Yanying LIN, The source of Japanese small retailers after World War II: focusing on the era from the late 1950s to the early 1980s
The number of small retailers, which had been termed 'excessive' even in the pre-war period, continued to increase from the 1950s to the 1980s. Earlier studies have focused on external factors to explain this increase. This paper shifts the focus to consider career patterns among small retailers. There were three main routes to becoming a small retailer during this period: successors, ex-clerks and other newcomers. This paper proposes that from the 1970s, the share of successors and ex-clerks fell in comparison to that of newcomers. There are two main reasons for this decrease. One is the change in employment choices of potential successors, so that more people chose not to take over the family business; at the same time, fewer young people became clerks. The other reason is the development of distribution technology and a change in distribution patterns which made it easier for newcomers to enter the sector. These changes in the backgrounds of small retailers, a reduction in the number of successors and ex-clerks and a rise in the number of newcomers, were central factors contributing to the decline of the small retailer sector in the 1980s.
Yoshihiro CHIBA, The birth of Philippine public health policies: a case study of cholera epidemics in Manila under the Spanish and American empires
This paper considers the public health policies of Manila in the period from the late 19th century to the early 20th century under the Spanish and American empires, highlighting interventions by the two empires in response to cholera epidemics in urban society. During the Spanish era, local societies around Manila responded to such health risks primarily through dependence on families and volunteers and respect was given to religious rituals which were under the control of parish priests. In contrast, during the Filipino-American War, American colonialism established a centralized authoritarian rule to carry out cholera-control measures, based on bio-medical knowledge; however, these measures may also have reflected racist tendencies. As a result, the public health policies along with house inspections gave rise to Filipinos’ anger, increasing the sense of nationalism and finally resulting in policy changes. There were some similarities in the public health policies of Spain and America. Under the more centralized authoritarian rule that prevailed through the cholera epidemics of the 1880s, Spanish colonial Manila established some institutions, such as médico munićipale [municipal physician] and the scientific laboratory, which the American empire then inherited.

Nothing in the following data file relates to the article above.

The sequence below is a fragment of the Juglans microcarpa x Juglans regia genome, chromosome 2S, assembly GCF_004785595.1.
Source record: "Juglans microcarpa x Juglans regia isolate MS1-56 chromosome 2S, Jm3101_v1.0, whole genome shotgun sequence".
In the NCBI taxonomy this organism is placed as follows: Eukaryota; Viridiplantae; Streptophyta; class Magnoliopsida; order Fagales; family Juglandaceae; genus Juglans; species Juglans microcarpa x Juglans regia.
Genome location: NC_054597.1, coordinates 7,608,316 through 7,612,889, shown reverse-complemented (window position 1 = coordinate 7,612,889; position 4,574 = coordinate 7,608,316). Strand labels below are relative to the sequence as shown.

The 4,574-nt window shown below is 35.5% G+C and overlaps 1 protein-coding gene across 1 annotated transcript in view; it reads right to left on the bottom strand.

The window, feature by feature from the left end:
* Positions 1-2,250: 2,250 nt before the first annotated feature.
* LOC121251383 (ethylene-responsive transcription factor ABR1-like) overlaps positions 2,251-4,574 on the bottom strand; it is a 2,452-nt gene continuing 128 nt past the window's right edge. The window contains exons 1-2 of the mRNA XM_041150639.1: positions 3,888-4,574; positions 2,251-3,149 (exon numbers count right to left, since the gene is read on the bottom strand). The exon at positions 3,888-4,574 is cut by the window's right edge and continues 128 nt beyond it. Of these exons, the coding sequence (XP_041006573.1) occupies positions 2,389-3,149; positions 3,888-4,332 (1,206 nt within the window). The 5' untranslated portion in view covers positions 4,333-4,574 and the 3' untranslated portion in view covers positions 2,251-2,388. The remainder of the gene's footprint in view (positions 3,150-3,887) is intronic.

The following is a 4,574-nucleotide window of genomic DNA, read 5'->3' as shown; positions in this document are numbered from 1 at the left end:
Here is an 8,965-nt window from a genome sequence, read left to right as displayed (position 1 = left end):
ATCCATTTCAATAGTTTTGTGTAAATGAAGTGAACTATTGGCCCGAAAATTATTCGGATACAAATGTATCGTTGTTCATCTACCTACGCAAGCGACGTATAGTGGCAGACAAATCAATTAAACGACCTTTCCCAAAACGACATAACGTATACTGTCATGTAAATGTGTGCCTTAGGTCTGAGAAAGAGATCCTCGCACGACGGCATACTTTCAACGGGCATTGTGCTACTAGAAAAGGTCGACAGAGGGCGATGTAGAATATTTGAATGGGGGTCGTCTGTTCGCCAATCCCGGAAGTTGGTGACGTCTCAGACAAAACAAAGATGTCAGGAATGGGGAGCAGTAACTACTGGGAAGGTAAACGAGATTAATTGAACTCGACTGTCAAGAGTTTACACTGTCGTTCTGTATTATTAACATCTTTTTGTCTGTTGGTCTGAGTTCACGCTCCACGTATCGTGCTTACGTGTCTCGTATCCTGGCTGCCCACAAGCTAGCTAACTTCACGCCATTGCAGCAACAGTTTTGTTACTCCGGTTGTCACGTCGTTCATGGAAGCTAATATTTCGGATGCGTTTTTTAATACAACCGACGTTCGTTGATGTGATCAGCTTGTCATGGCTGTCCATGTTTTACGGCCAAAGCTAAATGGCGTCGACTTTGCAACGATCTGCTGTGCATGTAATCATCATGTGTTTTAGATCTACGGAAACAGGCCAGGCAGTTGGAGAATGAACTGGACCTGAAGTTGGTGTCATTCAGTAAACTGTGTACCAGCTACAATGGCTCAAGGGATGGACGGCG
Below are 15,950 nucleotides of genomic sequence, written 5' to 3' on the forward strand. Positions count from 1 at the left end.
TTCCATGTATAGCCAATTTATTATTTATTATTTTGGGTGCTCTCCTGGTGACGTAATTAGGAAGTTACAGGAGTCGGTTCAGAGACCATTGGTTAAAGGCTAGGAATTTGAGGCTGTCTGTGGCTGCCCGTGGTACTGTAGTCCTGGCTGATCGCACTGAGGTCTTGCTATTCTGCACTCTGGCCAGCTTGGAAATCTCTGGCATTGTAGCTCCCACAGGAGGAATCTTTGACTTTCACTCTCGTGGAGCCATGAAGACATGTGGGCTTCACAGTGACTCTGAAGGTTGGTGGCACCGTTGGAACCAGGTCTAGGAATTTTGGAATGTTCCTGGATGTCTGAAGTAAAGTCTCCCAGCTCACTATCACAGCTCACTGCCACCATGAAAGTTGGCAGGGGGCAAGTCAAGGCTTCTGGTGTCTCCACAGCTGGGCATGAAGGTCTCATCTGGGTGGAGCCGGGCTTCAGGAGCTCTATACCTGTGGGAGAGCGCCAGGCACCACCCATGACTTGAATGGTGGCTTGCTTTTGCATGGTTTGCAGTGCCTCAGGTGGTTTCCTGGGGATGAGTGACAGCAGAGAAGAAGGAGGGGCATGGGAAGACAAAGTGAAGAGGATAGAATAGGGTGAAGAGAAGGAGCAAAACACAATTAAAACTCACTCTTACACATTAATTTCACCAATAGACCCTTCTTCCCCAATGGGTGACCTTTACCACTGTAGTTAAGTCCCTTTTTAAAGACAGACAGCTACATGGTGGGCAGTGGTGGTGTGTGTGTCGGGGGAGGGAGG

Keita NAKANISHI, Corporate expansion in local regions and municipal tax problems during the middle to late Meiji period: the development of institutions and the actions of municipal governments